Breastfeeding seminars

St. David’s Georgetown promotes awareness and support for breastfeeding mothers

Understanding the importance of breastfeeding is essential not only for women, but also for caregivers, families and the community as a whole to ensure breastfeeding mothers receive the support they need. While every mother must make her own choice about breastfeeding based on her situation, being aware of the benefits of breastfeeding improves breastfeeding rates, nutrition, and the health of both baby and mother.

Breastfeeding is the best source of nutrition for most infants and has many benefits for both baby and mother. According to Centers for Disaster Control and Prevention, only one in four children is exclusively breastfed for the first six months of life. Low breastfeeding rates add more than $3 billion a year to medical costs for mother and child in the United States.

“Breastfeeding provides unparalleled health benefits for babies and mothers,” said Dr. Ruth Petersen, director of the CDC’s Division of Nutrition, Physical Activity, and Obesity. “This is the clinical gold standard for infant feeding and nutrition, with breast milk specially formulated to meet the health needs of a growing baby. We must do more to create supportive and safe environments for mothers who choose to breastfeed.

Kate Bock is a Registered Nurse and International Board Certified Lactation Consultant (IBCLC) in St. David’s Georgetown. She agreed and said that as a community we need to stand together and express our support for breastfeeding mothers.

“It’s very important to normalize breastfeeding,” Bock said. “We need to empower mums to publicly breastfeed and have workplaces, families and the wider community support mums to breastfeed their babies.”

Bock says education and support during those first days and weeks of breastfeeding lead to many success stories for new moms. “Breastfeeding helps immediately after birth,” she said. “It releases a hormone that helps prevent the mother from bleeding while helping her produce milk.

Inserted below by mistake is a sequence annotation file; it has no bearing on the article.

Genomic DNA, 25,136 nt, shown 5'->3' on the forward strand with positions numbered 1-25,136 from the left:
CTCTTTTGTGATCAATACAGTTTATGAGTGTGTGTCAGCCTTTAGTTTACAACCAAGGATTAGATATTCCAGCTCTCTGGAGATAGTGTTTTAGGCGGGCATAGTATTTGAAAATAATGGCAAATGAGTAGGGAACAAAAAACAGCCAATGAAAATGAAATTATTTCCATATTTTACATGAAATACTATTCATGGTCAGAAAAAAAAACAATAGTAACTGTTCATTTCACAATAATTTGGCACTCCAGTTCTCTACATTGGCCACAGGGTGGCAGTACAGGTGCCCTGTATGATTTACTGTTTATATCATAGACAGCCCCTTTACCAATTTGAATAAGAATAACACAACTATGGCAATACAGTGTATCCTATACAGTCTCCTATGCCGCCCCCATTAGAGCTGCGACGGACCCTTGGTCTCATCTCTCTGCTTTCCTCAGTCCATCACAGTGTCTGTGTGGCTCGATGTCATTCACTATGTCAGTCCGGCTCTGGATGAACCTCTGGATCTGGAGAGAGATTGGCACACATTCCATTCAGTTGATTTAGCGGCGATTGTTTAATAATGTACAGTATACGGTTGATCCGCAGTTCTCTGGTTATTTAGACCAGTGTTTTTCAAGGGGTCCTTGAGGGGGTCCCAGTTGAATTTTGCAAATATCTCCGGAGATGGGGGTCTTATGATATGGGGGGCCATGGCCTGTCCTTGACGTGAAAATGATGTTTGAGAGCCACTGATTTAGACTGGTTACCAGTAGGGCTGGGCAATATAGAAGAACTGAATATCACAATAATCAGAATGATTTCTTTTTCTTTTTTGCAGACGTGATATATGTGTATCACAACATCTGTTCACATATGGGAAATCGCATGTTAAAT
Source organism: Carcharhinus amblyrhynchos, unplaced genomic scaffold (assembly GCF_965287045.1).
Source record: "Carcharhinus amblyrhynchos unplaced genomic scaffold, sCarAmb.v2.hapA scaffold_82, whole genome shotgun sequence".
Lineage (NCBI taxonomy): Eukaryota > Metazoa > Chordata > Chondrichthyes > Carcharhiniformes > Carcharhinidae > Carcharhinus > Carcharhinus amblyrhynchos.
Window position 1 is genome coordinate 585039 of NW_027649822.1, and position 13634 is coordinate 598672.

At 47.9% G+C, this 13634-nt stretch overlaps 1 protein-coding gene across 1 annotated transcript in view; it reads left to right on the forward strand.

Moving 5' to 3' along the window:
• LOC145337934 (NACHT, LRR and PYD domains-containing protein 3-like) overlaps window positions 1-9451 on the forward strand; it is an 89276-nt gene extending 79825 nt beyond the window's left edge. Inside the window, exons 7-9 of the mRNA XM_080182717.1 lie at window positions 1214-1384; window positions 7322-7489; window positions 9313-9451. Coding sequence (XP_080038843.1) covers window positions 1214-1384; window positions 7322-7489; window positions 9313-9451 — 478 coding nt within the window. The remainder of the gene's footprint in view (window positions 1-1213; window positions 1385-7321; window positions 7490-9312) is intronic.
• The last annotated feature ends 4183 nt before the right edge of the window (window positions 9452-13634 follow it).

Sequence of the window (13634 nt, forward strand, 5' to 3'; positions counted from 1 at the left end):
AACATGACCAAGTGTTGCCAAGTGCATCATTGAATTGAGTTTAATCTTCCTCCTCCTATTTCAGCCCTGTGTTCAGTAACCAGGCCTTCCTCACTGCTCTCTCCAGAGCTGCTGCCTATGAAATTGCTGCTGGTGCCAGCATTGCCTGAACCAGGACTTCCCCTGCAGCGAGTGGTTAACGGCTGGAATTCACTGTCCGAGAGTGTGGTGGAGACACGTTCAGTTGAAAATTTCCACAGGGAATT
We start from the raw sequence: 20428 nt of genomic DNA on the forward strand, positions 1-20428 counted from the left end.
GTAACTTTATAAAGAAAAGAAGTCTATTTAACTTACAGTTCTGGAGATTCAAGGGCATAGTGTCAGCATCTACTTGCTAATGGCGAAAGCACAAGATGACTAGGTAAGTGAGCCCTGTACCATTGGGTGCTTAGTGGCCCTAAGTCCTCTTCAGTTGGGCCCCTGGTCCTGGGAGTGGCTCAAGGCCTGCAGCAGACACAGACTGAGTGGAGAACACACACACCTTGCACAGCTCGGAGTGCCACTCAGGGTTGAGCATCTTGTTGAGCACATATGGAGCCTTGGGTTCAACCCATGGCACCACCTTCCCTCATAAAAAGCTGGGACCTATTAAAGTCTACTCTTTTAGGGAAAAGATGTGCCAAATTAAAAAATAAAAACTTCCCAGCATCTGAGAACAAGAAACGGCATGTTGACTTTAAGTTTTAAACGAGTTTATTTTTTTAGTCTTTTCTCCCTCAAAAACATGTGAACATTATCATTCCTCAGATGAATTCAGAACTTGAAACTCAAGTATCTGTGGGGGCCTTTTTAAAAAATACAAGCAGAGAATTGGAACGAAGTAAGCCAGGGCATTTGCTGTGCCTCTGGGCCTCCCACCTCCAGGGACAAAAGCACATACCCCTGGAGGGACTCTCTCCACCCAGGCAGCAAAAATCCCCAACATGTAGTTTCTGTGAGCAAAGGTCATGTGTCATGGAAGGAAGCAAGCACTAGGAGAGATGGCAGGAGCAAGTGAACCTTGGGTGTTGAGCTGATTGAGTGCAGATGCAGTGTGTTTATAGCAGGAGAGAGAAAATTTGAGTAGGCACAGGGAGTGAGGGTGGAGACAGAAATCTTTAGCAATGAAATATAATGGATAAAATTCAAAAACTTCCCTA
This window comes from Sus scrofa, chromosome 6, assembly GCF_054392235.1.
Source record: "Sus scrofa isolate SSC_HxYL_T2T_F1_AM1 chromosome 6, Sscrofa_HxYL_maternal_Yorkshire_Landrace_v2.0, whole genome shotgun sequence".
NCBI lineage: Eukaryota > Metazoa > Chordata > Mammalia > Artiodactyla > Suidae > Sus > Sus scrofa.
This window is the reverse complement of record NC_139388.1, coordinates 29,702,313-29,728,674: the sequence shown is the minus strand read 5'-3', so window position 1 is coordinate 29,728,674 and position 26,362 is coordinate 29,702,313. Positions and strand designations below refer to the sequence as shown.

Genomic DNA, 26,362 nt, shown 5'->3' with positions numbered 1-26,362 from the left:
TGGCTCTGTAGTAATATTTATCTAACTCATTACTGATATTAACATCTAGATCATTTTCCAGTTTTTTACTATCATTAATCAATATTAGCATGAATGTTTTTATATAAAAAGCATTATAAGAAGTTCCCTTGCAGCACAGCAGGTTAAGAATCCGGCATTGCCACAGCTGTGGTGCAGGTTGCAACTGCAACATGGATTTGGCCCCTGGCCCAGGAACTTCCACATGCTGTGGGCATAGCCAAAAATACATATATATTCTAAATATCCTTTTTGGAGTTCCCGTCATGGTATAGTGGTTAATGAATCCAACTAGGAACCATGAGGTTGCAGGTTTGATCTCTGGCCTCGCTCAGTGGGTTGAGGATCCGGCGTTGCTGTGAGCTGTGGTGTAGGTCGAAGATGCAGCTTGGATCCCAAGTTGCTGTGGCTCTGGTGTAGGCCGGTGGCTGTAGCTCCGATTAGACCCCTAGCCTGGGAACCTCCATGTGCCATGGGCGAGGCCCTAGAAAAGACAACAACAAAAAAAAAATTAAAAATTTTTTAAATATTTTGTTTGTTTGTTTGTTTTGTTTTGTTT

“During the first days of breastfeeding, the baby receives colostrum, which transmits passive immunity from the mother, which means that the antibodies that the mother has in her body are transmitted to the baby,” Bock said. “This immunity is incredible. Otherwise, babies would have much weaker immune defenses. In times of Covid and other seasonal viruses, this gives the baby some immune protection. It (breastfeeding) also helps with temperature regulation, blood sugar regulation of the baby, and brain development.

According to the CDC, breastfed infants are at reduced risk of asthma, obesity, type 1 diabetes, severe lower respiratory disease, ear infections, sudden infant death syndrome (SIDS), and gastrointestinal infections. -intestinal.

The benefits for the mother include a lower risk of high blood pressure, type 2 diabetes, ovarian cancer and breast cancer. “It also helps mom lose weight after having a baby because breastfeeding burns quite a few calories each day,” Bock said. “There is also the importance of the link aspect. The complicity and closeness that form between baby and mother. When babies are held skin-to-skin and breastfed, their stress hormones decrease.

Bock also underlined the economic aspect for mom. “Breastfeeding is totally free,” she said. “It’s definitely cheaper than having to buy nutrition.”

Bock stressed the importance for new mothers to ask for help when they need it. The Special Supplemental Nutrition for Women, Infants, and Children (WIC) program provides federal grants to states for supplemental foods, health care referrals, and nutrition education for low-income pregnant, breastfeeding, and nursing women. non-lactating after delivery, as well as for infants and children up to 5 years of age who are at nutritional risk.

“The WIC office in Georgetown is amazing,” Bock said. “They have IBCLC lactation consultants, like me. They offer nutrition, free classes, and help mothers prepare for parenthood, as well as breastfeeding. After the baby arrives, they continue this help and lactation monitoring. If someone needs supplements, they can help too.

Other local remedies include At my moms, a lactation support center in North Austin. “This is an organization that has been helping breastfeeding women in this part of the state for a very long time,” Bock said. “This is where I call if I have a question. They can help a mother get a breast pump, refer her to a nearby lactation consultant, and help with a variety of other issues.

Bock said Le Leche League and are two other wonderful resources. “Le Leche offers a 24-hour breastfeeding helpline,” she said. “ is a science-based parenting and breastfeeding website with lots of useful information.”

According to the CDC, in the United States, the percentage of babies who start breastfeeding increased from 73% in 2004 to 83% in 2019. Bock said that one of the main indicators of this continued success is a group of breastfeeding support.

“I encourage breastfeeding mothers to connect with other breastfeeding mothers.” she says. “Breastfeeding support groups, whether online or in person, and supporting these mothers as a community is so important. Ongoing awareness and support during these first days, weeks and months of breastfeeding will help mothers and babies succeed.

For more information on breastfeeding or for assistance, contact St. David’s Georgetown at 512-943-3000 or

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